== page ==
"I must here stop my reader, and tell him that this Dr. Kilby was a man of so great learning and wisdom, and so excellent a critic in the Hebrew tongue, that he was made professor of it in this University; and was also so perfect a Grecians that he was by King James appointed to be one of the translators of the Bible; and that this Doctor and Mr. Sanderson had frequent, discourses, and loved as father and son. The Doctor was to ride a journey into Derbyshire, and took Mr. Sanderson to bear him company; and they, resting on a Sunday with the Doctor's friend, and going together to that parish church where they then were, found the young preacher to have no more discretion, than to waste a great part of the hour allotted for his sermon m exceptions against the late translation of several words, (not expecting such a hearer as Dr. Kilby,) and shewed three reasons why a particular word should have been otherwise translated. When evening prayer was ended, the preacher was invited to the Doctor's friend's house, where, after some other conference, the Doctor told him, he might have preached more useful doctrine, and not have filled his auditors' ears with needless exceptions against the late translation; and for that word for which he offered to that poor congregation three reasons why it ought to have, been translated as he said, he and others had considered all them, and found thirteen more considerable reasons why it was translated as now printed; and told him, 'If his friend,' (then attending him,) 'should prove guilty of such indiscretion, he should forfeit his favor.' To which Mr. Sanderson said, 'He hoped he should not.' And the preacher was so ingenuous as to say, He would not justify himself.' And so I return to Oxford."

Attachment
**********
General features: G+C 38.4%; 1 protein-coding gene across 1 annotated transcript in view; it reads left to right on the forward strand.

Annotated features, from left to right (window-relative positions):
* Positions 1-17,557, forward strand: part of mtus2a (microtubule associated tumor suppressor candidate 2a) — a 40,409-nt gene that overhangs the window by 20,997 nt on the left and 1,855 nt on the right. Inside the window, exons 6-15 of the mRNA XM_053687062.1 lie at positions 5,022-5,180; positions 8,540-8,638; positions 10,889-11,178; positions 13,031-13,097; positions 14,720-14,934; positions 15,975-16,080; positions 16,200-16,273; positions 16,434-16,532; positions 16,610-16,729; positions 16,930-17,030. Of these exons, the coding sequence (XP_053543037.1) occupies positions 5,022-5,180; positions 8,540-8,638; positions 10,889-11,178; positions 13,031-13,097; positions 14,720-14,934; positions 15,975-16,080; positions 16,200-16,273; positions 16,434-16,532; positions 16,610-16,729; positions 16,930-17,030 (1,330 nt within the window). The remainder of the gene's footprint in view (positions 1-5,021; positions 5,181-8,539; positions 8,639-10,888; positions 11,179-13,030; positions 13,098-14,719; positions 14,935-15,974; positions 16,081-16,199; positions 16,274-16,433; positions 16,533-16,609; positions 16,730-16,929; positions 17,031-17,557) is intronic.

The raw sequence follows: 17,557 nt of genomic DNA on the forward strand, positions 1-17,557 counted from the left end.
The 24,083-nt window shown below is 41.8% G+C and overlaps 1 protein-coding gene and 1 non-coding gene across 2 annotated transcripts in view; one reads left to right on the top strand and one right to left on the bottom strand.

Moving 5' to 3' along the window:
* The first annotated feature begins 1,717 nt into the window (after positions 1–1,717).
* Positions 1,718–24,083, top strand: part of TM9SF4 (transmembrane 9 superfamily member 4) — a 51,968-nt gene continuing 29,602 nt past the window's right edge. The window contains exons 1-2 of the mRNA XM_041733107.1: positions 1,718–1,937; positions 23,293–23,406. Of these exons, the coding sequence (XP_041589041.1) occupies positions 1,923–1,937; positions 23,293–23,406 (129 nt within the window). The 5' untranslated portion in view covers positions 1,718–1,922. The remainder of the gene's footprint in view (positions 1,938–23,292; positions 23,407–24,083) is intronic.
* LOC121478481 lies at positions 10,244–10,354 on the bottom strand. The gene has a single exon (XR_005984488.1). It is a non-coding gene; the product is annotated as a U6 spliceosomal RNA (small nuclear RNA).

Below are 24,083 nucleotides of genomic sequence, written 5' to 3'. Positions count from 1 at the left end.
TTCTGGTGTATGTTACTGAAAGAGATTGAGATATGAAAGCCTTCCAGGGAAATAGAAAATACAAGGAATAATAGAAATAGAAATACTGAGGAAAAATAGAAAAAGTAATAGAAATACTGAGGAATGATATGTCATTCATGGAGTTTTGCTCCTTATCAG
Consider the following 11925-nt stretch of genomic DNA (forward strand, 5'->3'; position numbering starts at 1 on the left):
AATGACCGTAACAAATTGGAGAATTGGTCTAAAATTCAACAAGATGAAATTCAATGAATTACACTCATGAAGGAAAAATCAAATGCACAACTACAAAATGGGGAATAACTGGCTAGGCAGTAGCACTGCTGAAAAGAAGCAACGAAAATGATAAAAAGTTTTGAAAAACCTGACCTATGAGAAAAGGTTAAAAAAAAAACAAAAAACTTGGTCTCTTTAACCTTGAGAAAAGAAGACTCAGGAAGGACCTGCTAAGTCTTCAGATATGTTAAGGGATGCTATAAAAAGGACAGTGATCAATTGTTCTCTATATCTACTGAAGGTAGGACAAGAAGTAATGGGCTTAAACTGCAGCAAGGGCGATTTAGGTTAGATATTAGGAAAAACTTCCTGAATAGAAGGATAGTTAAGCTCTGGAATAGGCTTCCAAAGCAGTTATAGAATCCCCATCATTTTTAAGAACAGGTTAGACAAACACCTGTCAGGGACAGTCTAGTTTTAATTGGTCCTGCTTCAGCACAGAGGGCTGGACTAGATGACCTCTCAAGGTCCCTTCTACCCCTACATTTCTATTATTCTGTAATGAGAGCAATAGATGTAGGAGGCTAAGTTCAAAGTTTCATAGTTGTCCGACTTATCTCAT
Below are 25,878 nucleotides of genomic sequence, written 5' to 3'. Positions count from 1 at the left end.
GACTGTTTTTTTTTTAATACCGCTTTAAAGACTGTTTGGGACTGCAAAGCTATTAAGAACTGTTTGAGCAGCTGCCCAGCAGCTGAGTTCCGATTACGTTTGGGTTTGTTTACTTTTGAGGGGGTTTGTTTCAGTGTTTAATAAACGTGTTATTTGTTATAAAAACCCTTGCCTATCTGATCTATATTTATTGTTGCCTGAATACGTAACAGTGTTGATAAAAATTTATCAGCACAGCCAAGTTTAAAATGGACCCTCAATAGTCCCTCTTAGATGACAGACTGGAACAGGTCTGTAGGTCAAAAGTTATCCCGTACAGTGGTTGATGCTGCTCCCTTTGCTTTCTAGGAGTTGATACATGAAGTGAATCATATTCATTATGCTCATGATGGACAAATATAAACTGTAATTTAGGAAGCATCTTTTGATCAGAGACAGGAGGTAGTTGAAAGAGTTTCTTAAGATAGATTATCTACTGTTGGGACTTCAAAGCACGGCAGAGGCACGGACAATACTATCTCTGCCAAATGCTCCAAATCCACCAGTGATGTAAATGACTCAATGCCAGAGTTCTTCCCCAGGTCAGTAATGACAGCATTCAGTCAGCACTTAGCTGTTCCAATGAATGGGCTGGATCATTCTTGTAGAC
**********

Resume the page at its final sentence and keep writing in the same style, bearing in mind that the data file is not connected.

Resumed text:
This digression of honest Izaac's pen may serve to illustrate the magisterial bearng of the "heads of colleges," and other great divines of those times; and also, what has now become much rarer, the humility and submissiveness of the younger brethren. It also furnishes an incidental proof of the considerate and patient care with which our venerable Translators studied the verbal accuracy of their work. When we hear young licentiates, green from the seminary, displaying their smatterings of Hebrew and Greek by cavilling in their sermons at the common version, and pompously telling how it ortght to have been rendered, we cannot but wish that the apparition of Dr. Kilby's frowning ghost might haunt them. Doubtless the translation is susceptible of improvement in certain places; but this is not a task for every new-fledged graduate; nor can it be very often attempted without shaking the confidence of the common people [in] our unsurpassed version, and without causing "the trumpet to give an uncertain sound."